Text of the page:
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Pran Singh and ors. Vs. Meghan Dube and anr. - Court Judgment

LegalCrystal Citation
SubjectProperty
CourtAllahabad
Decided On
Judge
Reported in(1908)ILR30All63
AppellantPran Singh and ors.
RespondentMeghan Dube and anr.
Excerpt:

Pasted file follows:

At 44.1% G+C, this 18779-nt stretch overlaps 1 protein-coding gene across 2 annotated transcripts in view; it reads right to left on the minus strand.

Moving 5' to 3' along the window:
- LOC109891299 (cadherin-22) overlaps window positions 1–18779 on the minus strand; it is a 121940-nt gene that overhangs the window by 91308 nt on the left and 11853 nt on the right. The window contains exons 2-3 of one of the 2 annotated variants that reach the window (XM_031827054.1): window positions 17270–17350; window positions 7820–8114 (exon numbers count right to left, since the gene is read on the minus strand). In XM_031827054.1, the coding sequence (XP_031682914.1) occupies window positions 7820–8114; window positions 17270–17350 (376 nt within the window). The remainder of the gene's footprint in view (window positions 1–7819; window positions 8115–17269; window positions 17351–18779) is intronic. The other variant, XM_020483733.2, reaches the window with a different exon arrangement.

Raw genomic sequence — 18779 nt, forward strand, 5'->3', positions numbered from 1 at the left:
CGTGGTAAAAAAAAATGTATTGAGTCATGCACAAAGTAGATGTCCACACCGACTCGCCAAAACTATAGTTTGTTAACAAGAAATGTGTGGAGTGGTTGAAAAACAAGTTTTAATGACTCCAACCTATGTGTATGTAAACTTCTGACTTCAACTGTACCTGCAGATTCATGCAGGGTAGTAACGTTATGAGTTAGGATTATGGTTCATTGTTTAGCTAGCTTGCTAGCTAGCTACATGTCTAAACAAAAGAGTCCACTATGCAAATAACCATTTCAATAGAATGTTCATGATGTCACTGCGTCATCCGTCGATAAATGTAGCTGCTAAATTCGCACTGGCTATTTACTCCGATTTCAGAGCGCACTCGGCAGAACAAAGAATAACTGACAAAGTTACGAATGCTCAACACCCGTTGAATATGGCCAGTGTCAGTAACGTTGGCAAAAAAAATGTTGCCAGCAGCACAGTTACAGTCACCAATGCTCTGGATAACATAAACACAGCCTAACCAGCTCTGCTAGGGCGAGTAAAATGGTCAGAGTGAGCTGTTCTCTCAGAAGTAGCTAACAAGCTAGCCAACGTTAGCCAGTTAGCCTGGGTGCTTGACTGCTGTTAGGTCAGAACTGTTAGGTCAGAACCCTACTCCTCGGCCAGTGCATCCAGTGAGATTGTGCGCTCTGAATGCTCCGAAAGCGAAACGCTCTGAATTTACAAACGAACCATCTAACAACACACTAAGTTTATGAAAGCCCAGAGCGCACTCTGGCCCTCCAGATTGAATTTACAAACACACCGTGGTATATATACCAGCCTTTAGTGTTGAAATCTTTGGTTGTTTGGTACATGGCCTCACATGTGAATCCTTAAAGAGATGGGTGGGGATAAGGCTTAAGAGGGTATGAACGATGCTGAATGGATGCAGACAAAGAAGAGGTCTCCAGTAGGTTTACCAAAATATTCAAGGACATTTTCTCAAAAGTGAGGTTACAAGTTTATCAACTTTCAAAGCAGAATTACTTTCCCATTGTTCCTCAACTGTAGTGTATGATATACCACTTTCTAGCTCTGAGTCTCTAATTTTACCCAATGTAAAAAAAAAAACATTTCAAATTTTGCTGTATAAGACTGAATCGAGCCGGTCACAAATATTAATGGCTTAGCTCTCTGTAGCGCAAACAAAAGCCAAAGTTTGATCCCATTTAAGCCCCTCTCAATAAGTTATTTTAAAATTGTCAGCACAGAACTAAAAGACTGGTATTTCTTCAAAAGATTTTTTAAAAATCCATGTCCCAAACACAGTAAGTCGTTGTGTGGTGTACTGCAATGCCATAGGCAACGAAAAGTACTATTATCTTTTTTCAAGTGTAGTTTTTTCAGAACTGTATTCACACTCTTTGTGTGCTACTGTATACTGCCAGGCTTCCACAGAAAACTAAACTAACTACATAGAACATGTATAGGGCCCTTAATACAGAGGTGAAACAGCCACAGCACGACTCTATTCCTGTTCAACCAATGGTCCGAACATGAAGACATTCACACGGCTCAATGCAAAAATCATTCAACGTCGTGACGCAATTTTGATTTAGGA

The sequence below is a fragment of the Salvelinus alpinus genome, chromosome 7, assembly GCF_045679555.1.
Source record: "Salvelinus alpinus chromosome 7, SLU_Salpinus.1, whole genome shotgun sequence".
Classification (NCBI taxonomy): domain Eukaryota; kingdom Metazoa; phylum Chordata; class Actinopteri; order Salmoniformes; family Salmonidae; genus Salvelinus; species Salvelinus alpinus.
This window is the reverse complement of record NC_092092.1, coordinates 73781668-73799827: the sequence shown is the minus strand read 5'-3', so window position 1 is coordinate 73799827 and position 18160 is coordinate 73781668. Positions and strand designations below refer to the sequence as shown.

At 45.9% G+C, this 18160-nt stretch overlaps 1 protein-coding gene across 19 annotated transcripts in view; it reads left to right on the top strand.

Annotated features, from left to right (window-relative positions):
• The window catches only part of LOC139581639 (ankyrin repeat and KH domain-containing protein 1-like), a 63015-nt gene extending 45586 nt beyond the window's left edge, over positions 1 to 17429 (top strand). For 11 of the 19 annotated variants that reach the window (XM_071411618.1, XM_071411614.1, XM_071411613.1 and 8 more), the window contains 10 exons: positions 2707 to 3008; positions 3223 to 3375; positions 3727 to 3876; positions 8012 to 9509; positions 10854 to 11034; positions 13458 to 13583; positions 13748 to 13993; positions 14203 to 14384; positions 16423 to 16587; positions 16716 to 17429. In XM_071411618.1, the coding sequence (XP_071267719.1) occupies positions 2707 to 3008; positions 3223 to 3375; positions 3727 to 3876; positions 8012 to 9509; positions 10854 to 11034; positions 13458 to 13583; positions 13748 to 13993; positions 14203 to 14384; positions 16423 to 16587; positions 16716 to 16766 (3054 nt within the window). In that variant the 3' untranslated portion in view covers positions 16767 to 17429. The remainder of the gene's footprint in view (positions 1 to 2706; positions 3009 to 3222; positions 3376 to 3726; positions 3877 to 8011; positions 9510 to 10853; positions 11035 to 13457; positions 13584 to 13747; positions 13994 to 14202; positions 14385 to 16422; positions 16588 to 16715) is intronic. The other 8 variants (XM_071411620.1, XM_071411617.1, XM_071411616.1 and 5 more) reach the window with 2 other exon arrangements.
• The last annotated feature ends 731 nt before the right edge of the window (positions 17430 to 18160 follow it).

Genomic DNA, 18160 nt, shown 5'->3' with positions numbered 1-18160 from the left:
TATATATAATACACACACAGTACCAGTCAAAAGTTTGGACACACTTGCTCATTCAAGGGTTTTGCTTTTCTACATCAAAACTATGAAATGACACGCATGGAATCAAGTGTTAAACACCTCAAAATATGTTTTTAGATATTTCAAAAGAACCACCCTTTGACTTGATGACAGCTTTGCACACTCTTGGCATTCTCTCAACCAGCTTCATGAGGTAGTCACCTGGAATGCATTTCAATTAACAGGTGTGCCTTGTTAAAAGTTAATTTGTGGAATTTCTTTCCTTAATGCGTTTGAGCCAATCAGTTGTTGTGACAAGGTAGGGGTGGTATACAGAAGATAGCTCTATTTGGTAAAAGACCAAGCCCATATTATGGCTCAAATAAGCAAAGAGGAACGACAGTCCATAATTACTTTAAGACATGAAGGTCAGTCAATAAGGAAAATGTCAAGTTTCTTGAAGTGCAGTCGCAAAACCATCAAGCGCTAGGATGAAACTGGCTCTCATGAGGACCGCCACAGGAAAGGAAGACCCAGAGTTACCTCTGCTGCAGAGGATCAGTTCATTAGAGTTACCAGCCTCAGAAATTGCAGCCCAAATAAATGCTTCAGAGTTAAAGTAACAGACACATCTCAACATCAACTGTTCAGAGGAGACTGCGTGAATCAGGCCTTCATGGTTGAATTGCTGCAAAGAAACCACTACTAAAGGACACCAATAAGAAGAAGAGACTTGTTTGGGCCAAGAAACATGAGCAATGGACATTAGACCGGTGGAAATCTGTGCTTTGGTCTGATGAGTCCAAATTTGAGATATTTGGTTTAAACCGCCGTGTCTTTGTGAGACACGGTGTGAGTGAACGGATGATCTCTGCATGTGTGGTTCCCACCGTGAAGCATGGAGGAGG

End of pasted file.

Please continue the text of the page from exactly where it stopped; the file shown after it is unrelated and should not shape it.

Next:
hindu law - joint hindu family--mortgage executed in name of minor--act no. ix of 1872 (indian contract act), section 11--civil procedure code, section 562--'preliminary point.' - cantonments act[c.a. no. 41/2006]. section 346 & cantonment fund (servants rules, 1937, rules 13, 14 & 15: [h.l. gokhale, ag. cj, p.v. hardas, naresh h. patil, r.m. borde & r.m. savant, jj] jurisdiction of school tribunal constituted under maharashtra employees of private schools (conditions of service) regulations act, (3 of 1978) held, school run by the cantonment board is a primary school and it is not a school recognised by any such board comparable to the divisional board or the state board. the school tribunal constituted under section 8 of the maharashtra act cannot entertain appeals filed under section..........the mortgage was obtained in the name of one of them, who, it is admitted, was on the date of the mortgage a minor. the plaintiffs claimed possession of a portion of the mortgaged property from which they alleged they had been dispossessed and they also claimed damages. in the alternative they asked for a decree for the mortgage money. the suit was defended by the first three defendants, the subsequent mortgagees, who denied that the mortgage set up by the plaintiffs had been executed in their favour. they further denied that the plaintiffs were ever in possession, and pleaded limitation. they also put forward other pleas, to which it is unnecessary to refer for the purposes of this appeal. the court of first instance dismissed the claim, holding that the mortgage had not been proved,.....